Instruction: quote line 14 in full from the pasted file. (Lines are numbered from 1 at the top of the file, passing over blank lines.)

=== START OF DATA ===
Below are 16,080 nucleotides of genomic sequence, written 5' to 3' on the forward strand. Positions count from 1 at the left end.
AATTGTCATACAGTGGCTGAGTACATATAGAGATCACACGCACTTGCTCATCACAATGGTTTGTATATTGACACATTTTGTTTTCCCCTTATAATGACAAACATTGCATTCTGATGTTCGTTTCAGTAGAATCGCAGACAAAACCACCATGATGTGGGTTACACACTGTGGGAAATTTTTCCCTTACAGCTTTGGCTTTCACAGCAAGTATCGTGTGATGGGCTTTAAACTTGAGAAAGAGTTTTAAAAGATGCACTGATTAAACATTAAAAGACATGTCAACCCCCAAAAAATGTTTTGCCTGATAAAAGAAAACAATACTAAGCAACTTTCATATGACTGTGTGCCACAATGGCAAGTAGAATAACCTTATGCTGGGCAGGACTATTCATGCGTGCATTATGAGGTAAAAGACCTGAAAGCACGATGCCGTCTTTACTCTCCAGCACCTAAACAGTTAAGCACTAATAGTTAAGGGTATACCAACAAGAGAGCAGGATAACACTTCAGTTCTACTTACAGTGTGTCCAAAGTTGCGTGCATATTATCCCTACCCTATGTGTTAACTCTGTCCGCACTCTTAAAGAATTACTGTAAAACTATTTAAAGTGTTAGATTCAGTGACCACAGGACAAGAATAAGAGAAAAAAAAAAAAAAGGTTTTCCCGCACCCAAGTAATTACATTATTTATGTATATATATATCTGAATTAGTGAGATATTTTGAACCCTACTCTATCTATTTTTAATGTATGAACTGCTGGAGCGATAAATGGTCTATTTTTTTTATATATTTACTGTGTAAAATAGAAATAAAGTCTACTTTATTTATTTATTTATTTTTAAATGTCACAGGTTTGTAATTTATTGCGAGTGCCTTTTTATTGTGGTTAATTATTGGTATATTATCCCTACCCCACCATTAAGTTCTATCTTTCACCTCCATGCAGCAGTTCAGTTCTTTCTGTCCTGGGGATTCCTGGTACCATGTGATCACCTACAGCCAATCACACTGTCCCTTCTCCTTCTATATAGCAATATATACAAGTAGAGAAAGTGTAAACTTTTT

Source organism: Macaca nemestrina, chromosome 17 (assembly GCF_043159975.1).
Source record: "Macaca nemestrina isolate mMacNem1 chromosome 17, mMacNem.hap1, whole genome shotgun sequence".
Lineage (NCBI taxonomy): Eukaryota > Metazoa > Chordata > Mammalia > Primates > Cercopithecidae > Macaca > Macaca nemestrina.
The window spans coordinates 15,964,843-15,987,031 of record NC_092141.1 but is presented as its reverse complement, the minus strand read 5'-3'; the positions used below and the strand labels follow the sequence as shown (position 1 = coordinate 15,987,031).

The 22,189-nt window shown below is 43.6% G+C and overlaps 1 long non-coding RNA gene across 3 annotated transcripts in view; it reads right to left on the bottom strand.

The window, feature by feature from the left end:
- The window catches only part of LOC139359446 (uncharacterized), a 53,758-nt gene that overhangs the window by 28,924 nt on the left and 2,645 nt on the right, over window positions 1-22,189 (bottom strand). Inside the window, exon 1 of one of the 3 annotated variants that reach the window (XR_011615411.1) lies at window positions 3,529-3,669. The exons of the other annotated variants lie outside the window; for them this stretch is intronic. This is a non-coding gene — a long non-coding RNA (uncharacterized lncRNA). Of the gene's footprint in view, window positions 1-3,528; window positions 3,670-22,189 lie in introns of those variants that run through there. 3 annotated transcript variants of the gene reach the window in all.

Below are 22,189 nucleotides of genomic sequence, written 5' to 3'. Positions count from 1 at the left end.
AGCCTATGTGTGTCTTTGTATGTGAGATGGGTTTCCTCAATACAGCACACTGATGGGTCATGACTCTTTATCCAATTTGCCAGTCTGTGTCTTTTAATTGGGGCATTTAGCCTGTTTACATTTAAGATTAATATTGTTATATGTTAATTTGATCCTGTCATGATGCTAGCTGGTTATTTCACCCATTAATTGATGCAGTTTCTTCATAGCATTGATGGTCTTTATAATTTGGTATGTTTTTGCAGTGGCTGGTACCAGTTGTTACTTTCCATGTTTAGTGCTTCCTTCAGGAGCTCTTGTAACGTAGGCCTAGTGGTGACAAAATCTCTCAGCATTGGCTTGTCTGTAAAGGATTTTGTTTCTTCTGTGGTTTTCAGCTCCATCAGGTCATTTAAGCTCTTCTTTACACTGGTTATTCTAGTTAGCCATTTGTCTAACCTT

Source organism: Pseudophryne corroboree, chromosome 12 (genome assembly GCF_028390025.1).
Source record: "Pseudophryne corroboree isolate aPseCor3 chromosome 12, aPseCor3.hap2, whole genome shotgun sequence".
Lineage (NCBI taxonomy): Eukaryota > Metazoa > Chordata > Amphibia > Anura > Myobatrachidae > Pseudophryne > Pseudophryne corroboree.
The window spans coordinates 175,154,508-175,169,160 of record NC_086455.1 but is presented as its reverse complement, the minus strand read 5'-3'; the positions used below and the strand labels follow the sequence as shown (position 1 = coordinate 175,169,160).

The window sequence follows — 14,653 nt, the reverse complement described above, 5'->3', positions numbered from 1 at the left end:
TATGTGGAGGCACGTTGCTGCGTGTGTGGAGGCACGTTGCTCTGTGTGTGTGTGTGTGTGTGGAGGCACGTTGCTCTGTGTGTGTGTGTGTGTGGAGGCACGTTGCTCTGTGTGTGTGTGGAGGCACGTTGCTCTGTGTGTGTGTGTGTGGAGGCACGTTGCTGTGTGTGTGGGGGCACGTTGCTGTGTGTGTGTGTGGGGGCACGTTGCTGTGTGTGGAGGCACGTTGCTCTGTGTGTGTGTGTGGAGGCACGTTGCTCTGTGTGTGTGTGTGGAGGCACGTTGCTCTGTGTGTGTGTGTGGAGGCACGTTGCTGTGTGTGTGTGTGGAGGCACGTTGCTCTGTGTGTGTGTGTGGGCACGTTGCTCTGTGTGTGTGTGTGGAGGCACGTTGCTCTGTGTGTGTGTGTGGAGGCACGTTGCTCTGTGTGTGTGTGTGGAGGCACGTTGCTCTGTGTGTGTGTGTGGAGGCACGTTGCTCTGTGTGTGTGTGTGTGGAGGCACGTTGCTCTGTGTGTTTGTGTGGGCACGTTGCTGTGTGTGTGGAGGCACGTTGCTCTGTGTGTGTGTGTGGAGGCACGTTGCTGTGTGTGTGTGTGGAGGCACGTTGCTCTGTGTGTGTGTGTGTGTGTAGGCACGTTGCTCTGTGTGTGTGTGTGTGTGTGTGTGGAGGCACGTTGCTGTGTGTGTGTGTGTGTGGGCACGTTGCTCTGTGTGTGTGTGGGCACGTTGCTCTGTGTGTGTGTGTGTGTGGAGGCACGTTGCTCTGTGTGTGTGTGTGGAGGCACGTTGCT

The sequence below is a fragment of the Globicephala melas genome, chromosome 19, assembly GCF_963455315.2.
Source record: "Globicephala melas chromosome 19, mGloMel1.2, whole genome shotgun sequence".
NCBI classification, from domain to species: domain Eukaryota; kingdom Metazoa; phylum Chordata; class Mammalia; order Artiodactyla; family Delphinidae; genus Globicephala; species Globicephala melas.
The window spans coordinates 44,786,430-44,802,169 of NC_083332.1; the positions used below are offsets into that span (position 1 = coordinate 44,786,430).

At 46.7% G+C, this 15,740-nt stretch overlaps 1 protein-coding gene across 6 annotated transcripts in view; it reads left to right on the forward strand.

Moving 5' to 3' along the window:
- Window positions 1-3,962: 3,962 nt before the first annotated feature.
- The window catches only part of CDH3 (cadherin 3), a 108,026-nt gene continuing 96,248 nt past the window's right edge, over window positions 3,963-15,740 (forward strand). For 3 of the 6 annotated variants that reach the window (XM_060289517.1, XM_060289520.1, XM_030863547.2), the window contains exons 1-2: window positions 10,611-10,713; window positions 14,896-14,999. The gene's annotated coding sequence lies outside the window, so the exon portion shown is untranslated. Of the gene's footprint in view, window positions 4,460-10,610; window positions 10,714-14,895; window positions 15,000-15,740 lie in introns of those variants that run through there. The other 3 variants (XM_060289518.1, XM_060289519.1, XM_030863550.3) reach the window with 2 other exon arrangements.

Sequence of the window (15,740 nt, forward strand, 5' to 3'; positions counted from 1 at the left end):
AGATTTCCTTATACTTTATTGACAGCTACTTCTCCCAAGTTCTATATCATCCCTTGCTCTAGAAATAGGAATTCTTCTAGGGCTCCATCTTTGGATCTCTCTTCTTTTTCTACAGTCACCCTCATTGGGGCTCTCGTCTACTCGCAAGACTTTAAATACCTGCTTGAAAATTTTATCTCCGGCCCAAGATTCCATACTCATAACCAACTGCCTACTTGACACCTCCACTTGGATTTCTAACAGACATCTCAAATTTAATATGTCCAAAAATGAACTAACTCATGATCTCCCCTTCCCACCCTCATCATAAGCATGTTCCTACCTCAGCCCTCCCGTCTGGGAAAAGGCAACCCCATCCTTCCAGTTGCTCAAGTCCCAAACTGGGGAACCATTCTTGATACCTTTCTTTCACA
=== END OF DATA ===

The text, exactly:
Lineage (NCBI taxonomy): Eukaryota > Metazoa > Chordata > Amphibia > Anura > Myobatrachidae > Pseudophryne > Pseudophryne corroboree.